Since procuring an AMADA CNC-controlled ENSIS-3015 AJ fiber laser-cutting machine last year, Generic Punching Systems (GPS), a company based in Dudley in Great Britain, has been able to open up new opportunities for the future. And, in doing so, save up to 50 percent in energy costs.

Founded in 2002, GPS concentrates primarily on the construction industry. However, it also supplies products to a series of leading furnishings and street furniture manufacturers. The products manufactured by this British family-owned company range from small mounting brackets and Trimline guttering through to rainwater piping systems and facade claddings. These components are used for example in the training facilities of Stoke City Football Club, the Metropolitan University in London, the Science Museum Research Centre and the legendary Silverstone race track for which GPS has manufactured 16,500 panels. For over a decade, GPS has exclusively used tools and machines from AMADA due to their high technological standards. After moving premises in 2015, the company took a further step forwards by purchasing an AMADA ENSIS. “To replace the AMADA LC-3015 X1 NT CO2 laser cutting machine, we invested in an ENSIS AJ, canceled the lease on our former premises of barely 280 square meters where the X1 had been installed and leased a new site measuring approximately 930 square meters,” recounts Geoff Bull, Managing Director of GPS. “This allowed us to increase production by 45 percent and save about 1,000 pounds a month in energy costs. Thanks to the ENSIS, these have been cut by approximately 50 percent.”

Machining a wide range of materials

One of the great benefits is the machining quality: smooth cut edges on all the products, knows Geoff Bull (left).

One of the great benefits is the machining quality: smooth cut edges on all the products, knows Geoff Bull (left).

GPS uses a wide range of different materials. More than 60 different materials are machined on the ENSIS every month. With the new fiber-laser cutting machine, we can now also cut copper and brass, something that was not possible using the old CO2 laser cutting machine. The batch sizes are usually between 10 and 50 units. Although this British company often delivers one-off prototypes, the order volumes can also reach as much as 3,000 units. “We cut standard steel in thicknesses up to 25 millimeters and stainless steel of up to 15 millimeters – as a result, we use the full potential of our ENSIS,” says Bull. “The machining speed of the ENSIS is particularly pleasing. We are now able to produce on a just-in-time basis. We use the amounts we save every month to buy larger materials quantities at more attractive prices, for example. And the quality is also just what we need. The cut edges are all smooth and free from defects: No deburring or cleaning work is needed.”
Another factor influencing Bull’s decision to invest in the ENSIS was his wish to act as a pilot customer – something he achieved in 2015. “I wanted AMADA to send potential customers who want to see the system in operation to us,” says Bull, “I enjoy sharing my experience. And, of course, there is something exciting about being the first company in Great Britain to have an ENSIS at your site.” Word-of-mouth recommendations have always been the way GPS has achieved its success. The company allows its work and its impressive array of machines to speak for themselves instead of paying vast amounts for advertising campaigns. “We have seen how our business has grown over the last ten years thanks to the procurement of the right machines,” says Bull. “Around four years ago, our turnover was just about 460,000 pounds. This year, we achieved half of that in the first quarter alone. A lot of people think that machines of this class are unaffordable for small family businesses – we have 15 employees – but we have shown that it is possible. Our AMADA machines pay for themselves. And what is more, we believe that they are the best machine tools available on the market.”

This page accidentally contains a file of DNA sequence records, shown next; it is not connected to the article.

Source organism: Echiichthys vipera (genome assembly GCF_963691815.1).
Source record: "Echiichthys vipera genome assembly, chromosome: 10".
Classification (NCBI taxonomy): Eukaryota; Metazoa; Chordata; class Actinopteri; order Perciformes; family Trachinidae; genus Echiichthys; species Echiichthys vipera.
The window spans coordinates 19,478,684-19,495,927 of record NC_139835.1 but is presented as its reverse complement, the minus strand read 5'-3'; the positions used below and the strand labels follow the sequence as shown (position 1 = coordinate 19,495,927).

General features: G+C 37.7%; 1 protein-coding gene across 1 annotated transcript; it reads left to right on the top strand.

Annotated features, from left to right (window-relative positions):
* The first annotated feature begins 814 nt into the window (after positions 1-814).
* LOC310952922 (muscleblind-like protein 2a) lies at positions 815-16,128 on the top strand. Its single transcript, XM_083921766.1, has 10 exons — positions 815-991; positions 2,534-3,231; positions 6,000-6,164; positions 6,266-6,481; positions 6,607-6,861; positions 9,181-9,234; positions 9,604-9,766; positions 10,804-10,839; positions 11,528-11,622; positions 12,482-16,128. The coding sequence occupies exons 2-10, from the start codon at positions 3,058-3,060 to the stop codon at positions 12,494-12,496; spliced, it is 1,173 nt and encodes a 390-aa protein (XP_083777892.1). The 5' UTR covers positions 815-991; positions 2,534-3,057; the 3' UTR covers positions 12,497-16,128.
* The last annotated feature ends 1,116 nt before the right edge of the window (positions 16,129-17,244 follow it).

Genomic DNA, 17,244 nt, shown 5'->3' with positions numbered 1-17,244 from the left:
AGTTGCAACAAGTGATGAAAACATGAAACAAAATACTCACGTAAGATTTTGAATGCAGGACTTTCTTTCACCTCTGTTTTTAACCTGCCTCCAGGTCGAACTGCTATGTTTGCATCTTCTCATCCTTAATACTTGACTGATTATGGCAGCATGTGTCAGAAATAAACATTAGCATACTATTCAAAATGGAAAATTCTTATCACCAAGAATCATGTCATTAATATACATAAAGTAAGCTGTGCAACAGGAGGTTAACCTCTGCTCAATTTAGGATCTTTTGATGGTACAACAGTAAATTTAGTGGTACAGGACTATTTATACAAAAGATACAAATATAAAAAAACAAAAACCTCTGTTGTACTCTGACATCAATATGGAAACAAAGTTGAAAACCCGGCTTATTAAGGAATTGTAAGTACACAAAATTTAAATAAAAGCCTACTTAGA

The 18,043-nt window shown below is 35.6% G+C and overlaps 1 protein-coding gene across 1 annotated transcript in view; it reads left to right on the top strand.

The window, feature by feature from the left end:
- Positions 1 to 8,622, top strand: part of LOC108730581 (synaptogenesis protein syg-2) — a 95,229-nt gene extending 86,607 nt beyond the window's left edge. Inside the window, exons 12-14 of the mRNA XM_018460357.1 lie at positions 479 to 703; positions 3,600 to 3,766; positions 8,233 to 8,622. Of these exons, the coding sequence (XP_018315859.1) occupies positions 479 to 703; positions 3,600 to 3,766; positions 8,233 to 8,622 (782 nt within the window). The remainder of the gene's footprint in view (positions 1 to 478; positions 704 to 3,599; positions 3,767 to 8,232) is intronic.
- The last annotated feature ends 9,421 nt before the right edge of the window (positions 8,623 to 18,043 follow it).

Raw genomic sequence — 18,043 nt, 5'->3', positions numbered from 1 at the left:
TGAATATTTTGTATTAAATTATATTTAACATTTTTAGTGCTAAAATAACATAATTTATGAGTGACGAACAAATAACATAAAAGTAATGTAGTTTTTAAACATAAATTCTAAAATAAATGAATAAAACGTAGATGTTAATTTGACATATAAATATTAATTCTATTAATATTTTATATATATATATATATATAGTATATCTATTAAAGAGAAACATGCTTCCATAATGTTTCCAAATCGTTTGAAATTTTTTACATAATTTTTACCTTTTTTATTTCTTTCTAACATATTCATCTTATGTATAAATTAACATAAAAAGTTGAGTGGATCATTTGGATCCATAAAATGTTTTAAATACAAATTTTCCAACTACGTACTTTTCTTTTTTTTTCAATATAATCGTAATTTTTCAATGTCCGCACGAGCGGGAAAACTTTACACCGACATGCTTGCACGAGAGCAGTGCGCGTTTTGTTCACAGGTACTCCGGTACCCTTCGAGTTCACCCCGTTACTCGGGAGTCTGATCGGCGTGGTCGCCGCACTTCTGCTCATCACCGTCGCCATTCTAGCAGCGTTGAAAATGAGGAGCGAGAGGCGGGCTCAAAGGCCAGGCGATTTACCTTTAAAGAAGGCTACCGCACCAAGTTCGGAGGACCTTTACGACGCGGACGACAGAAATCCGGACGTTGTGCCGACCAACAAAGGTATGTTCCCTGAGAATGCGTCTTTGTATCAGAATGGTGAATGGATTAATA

More efficient production workflows

GPS currently possesses a total of five AMADA machines. These include two HFE series press brakes and an EMZ-3620 NT punching machine. “I can still remember the first order that we completed on our AMADA EMZ punching machine in 2014 – we saved 43 hours during the punching work and 48 hours during programming,” explains the Managing Director. “All of a sudden, we could complete an order that used to take five days in just 1.5 days.” According to Bull, what differentiates GPS from its competitors is the company’s enormous commitment – no order is ever refused, however great the challenges might be. However, he also attributes the company’s success to the speed at which it completes its orders. “We are considered to be one of the fastest actors among the building system subcontractors,” says Bull. “Our customers know that they are in safe hands if they entrust us with orders with fixed deadlines. Our business is more successful than ever before. And the new orders that keep coming in show that our customers are satisfied.”
In the next phase of investment, GPS is planning to move to an even larger site. It will then install an FMS system that will be connected to the AMADA ENSIS and EMZ. Manufacturing at GPS will then take a further step toward a fully automatic production environment.

Pictures: AMADA